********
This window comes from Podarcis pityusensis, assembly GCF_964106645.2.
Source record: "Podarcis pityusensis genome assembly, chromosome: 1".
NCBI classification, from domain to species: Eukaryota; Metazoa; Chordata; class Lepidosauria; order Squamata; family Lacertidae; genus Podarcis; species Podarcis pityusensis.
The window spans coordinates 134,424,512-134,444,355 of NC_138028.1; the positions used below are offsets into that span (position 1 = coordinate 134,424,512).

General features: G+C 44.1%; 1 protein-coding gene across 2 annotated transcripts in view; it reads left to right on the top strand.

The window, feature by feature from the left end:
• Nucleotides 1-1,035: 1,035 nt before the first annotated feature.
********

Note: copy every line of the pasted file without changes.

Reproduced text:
This window comes from Podarcis pityusensis, assembly GCF_964106645.2.
Source record: "Podarcis pityusensis genome assembly, chromosome: 1".
NCBI classification, from domain to species: Eukaryota; Metazoa; Chordata; class Lepidosauria; order Squamata; family Lacertidae; genus Podarcis; species Podarcis pityusensis.
The window spans coordinates 134,424,512-134,444,355 of NC_138028.1; the positions used below are offsets into that span (position 1 = coordinate 134,424,512).

General features: G+C 44.1%; 1 protein-coding gene across 2 annotated transcripts in view; it reads left to right on the top strand.

The window, feature by feature from the left end:
• Nucleotides 1-1,035: 1,035 nt before the first annotated feature.